GMP indexation: winners and losers
The UK Government has decided to make public service pension schemes fully responsible for increasing guaranteed minimum pensions (GMPs) in line with price inflation. Previously, these annual increases were effectively shared between the state pension and the public service schemes.
Up until 5 April 2016, a convenient arrangement existed which met the Government’s GMP commitments to members who were contracted-out through membership of private sector schemes. Essentially, the earnings-related part of the state pension increased with inflation, before the contracting-out deduction was made. The deduction was equivalent to the member’s GMP.
The contracted-out scheme only had to increase the post-1988 GMP in line with prices up to three per cent annually. Any additional inflationary increase was effectively provided by the state – if the GMP was less than the additional state pension, and the individual was entitled to state pension increases.
This arrangement ended in 2016, when the single state pension was introduced. This meant those reaching pension age after 5 April 2016 wouldn’t have an additional state pension. Such individuals could have lost full inflation protection of their GMPs, which would amount to a breach of the Government’s commitments.
The Government’s interim solution was to make the schemes responsible for full price indexation on the whole of the member’s pension, including the GMP. This temporary solution was extended to 5 April 2021.
Last year the Government conducted a consultation to arrive at a permanent solution after this date. It has now announced that this solution is for the public service pension schemes to become permanently responsible for the full indexation of the GMPs in public service pension schemes.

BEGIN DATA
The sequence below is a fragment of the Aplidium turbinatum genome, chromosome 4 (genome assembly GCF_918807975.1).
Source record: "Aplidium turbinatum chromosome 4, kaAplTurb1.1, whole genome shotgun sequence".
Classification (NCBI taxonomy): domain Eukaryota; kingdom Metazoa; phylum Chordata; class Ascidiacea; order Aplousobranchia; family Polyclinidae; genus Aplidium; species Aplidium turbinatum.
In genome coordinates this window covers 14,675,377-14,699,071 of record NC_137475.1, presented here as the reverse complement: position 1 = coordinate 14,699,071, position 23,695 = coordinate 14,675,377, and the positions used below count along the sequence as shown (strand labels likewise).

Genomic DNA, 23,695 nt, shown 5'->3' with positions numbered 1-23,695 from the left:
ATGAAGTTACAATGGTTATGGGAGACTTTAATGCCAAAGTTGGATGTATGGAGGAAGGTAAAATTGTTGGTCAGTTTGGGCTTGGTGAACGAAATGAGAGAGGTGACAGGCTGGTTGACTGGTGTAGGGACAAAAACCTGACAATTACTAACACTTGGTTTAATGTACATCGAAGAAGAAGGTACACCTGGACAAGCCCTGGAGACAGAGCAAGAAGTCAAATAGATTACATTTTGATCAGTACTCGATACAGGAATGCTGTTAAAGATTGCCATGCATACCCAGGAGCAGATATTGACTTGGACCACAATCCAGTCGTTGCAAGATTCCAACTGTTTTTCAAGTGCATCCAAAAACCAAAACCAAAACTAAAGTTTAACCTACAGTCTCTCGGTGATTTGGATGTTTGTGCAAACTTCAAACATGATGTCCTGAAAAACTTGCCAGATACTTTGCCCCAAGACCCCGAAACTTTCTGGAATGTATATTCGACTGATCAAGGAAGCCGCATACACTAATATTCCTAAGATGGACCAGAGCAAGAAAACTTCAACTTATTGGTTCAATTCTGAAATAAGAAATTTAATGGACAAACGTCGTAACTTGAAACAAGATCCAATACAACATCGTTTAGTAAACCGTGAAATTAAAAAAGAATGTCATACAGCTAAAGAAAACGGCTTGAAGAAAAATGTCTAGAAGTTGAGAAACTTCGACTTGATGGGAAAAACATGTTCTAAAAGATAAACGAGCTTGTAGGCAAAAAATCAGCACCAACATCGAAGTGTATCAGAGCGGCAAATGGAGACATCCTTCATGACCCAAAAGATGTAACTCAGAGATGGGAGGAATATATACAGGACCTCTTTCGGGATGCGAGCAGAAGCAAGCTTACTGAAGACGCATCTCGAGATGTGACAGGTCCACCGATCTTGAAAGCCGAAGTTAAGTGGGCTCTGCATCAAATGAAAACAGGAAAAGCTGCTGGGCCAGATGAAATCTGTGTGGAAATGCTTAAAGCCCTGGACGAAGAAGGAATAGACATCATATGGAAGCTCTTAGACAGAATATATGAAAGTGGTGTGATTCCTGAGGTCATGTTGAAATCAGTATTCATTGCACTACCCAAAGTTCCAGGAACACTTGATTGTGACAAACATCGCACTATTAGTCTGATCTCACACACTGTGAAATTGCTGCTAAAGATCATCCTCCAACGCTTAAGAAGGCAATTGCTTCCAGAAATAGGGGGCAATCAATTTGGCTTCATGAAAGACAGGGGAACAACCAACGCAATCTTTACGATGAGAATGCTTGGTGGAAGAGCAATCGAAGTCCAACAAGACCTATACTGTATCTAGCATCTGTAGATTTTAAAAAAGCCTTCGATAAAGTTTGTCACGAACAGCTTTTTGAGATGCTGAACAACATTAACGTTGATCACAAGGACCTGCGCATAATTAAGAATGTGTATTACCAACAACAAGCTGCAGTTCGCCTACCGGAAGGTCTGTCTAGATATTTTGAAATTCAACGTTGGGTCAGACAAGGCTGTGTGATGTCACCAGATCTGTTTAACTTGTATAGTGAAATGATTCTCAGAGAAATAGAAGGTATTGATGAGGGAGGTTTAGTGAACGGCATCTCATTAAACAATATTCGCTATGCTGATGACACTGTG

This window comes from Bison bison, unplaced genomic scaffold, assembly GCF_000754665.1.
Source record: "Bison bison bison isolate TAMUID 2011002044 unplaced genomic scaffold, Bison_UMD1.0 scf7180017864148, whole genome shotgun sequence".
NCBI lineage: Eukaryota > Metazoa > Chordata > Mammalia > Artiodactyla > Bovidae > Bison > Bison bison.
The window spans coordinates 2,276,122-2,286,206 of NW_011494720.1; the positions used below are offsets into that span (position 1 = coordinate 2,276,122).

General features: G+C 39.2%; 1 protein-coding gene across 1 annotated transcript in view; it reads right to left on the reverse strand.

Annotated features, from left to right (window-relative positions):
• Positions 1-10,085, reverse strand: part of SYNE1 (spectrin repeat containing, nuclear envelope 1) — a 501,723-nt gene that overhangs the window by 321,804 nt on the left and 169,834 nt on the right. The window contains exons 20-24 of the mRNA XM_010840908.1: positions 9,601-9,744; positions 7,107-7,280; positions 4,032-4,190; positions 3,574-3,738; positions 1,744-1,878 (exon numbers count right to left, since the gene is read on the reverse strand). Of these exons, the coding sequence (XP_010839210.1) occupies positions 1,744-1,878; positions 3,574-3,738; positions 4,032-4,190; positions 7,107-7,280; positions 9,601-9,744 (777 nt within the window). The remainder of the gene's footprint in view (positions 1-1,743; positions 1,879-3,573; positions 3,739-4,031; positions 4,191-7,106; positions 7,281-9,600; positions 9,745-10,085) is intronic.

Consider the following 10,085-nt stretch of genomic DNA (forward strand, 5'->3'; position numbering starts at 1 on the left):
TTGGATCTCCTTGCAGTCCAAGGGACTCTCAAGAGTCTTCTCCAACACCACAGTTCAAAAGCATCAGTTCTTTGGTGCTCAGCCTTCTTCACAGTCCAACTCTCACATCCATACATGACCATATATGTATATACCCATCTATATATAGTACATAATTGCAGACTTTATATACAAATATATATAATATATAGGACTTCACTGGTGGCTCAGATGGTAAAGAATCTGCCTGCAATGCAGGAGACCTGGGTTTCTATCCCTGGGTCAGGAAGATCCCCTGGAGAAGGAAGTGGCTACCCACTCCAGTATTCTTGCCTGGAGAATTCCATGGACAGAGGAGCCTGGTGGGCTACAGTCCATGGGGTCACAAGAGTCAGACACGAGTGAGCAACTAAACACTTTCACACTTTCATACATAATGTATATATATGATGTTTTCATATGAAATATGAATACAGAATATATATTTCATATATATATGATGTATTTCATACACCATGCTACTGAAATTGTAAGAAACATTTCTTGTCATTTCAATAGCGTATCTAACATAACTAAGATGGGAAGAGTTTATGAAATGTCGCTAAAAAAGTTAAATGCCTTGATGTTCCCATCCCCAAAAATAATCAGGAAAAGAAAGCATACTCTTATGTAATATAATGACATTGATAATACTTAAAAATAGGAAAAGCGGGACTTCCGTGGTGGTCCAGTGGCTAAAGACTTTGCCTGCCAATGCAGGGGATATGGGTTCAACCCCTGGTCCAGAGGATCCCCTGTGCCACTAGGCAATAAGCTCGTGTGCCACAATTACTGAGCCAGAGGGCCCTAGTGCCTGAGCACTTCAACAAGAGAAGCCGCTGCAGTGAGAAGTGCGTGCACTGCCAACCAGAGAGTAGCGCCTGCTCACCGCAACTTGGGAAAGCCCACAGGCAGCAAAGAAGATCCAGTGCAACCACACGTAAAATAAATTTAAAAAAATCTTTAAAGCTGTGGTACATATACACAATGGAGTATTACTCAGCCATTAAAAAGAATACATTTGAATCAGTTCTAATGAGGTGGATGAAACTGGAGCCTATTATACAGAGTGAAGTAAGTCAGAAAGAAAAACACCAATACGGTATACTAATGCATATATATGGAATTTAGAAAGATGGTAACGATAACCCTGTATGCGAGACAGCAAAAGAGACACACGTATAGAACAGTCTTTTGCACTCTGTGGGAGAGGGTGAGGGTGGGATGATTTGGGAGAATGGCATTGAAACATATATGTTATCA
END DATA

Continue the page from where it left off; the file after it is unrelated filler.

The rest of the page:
A small number of private sector schemes are affected by this decision. For example, schemes whose rules mirror the public sector provisions because they were once sponsored by a nationalised industry such as Royal Mail. Other schemes impacted include those which provide comparable schemes to comply with Fair Deal, where a public service was outsourced.
There will be winners and losers. Some members of such schemes will benefit from this decision, but the employer will bear additional costs. Some members with GMPs may ultimately be worse off in terms of their pension increases. However, the complexity of the 2016 state pension reforms means that losses may be offset in other ways. For example, they may be able to earn further state pensions to offset the deduction they had from having been contracted-out in the past.
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